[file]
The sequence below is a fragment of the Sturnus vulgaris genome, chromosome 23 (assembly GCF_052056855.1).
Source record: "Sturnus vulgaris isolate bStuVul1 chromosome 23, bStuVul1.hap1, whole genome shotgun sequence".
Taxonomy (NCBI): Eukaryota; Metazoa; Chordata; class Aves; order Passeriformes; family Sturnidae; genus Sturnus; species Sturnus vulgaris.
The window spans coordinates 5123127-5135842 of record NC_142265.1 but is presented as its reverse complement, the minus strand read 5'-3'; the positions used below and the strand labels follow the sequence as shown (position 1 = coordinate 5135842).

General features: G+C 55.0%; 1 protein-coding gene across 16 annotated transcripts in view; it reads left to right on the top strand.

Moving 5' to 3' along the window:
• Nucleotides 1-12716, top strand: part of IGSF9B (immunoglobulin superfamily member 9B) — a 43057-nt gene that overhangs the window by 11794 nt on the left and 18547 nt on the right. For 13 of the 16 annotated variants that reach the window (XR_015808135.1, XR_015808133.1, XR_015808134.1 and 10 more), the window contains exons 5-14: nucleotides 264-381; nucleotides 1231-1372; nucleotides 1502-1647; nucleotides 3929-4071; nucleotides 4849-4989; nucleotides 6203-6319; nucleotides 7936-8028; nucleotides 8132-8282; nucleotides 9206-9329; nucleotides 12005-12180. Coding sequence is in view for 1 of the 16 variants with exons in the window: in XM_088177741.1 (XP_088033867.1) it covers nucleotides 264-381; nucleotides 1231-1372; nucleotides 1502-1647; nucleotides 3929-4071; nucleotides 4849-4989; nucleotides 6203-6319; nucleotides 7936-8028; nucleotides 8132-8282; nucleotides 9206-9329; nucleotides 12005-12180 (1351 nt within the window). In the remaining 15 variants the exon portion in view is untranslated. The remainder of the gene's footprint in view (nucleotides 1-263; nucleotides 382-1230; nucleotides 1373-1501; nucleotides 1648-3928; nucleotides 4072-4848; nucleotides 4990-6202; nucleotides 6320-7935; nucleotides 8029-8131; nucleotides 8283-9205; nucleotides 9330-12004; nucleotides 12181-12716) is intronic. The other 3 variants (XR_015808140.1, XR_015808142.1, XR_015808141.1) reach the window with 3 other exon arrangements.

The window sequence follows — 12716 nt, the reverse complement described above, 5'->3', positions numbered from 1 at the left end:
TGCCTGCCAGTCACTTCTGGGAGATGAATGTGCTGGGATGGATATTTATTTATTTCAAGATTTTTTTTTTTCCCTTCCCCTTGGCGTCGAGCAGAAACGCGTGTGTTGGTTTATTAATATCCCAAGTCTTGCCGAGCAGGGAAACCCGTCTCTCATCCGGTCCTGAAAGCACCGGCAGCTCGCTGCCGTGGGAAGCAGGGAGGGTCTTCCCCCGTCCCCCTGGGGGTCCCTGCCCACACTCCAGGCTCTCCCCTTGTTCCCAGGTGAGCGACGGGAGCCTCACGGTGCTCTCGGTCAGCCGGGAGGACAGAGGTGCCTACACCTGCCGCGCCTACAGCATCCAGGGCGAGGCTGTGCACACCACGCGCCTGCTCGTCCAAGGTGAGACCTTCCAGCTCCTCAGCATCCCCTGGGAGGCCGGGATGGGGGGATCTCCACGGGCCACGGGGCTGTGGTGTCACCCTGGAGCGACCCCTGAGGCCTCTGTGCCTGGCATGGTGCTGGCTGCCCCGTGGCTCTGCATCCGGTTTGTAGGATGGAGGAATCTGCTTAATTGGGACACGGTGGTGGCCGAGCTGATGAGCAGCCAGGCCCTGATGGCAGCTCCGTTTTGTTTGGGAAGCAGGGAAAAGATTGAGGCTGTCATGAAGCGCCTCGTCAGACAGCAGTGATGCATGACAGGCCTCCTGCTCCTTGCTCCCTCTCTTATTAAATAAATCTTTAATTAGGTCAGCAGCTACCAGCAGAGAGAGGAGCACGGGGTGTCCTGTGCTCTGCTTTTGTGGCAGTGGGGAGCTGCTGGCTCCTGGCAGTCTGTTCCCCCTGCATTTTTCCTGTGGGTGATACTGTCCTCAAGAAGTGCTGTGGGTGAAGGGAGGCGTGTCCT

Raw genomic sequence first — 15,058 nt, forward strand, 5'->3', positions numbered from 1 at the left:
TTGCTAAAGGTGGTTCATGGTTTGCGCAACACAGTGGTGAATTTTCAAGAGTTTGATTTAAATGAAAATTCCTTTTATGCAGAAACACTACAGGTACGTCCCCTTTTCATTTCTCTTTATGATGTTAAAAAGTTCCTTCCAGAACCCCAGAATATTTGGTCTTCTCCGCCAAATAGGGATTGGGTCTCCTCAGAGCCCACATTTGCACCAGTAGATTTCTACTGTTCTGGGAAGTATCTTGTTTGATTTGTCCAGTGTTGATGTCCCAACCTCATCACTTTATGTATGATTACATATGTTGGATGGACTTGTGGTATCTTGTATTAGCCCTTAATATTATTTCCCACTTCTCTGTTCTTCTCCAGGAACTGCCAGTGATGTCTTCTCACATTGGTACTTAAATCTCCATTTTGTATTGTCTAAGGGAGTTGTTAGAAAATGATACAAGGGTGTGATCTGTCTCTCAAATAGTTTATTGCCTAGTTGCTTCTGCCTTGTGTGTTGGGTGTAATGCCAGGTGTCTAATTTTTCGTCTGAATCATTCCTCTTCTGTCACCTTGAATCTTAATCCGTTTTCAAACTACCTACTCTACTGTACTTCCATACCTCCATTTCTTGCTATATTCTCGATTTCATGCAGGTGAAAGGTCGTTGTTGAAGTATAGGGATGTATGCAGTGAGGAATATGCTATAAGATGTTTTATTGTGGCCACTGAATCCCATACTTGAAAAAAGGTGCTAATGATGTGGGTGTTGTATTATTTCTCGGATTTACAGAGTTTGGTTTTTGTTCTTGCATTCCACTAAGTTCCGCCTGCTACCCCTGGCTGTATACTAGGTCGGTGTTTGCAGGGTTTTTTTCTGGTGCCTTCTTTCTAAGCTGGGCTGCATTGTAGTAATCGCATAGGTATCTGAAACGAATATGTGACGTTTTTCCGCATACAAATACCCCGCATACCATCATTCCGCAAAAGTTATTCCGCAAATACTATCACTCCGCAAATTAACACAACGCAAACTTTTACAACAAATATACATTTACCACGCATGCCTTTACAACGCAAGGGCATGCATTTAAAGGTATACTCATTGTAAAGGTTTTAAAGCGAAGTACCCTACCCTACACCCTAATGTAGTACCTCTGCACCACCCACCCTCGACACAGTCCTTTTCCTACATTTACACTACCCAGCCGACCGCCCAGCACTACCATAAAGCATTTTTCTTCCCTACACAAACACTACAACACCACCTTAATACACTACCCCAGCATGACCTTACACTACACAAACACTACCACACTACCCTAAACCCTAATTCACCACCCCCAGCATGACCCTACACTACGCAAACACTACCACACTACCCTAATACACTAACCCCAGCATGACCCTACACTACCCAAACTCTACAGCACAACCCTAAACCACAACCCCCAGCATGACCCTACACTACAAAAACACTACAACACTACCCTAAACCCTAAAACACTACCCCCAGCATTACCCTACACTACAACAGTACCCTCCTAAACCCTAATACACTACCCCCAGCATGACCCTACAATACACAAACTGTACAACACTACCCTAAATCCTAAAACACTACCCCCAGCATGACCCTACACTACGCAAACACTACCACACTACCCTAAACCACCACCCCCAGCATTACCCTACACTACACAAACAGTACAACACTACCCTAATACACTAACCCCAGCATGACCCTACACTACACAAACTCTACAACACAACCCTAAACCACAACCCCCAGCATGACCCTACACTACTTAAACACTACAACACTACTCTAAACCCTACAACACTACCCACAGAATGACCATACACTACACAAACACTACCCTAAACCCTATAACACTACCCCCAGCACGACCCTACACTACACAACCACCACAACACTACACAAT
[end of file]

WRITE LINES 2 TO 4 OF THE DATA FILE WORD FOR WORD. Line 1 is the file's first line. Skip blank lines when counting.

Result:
Source record: "Sturnus vulgaris isolate bStuVul1 chromosome 23, bStuVul1.hap1, whole genome shotgun sequence".
Taxonomy (NCBI): Eukaryota; Metazoa; Chordata; class Aves; order Passeriformes; family Sturnidae; genus Sturnus; species Sturnus vulgaris.
The window spans coordinates 5123127-5135842 of record NC_142265.1 but is presented as its reverse complement, the minus strand read 5'-3'; the positions used below and the strand labels follow the sequence as shown (position 1 = coordinate 5135842).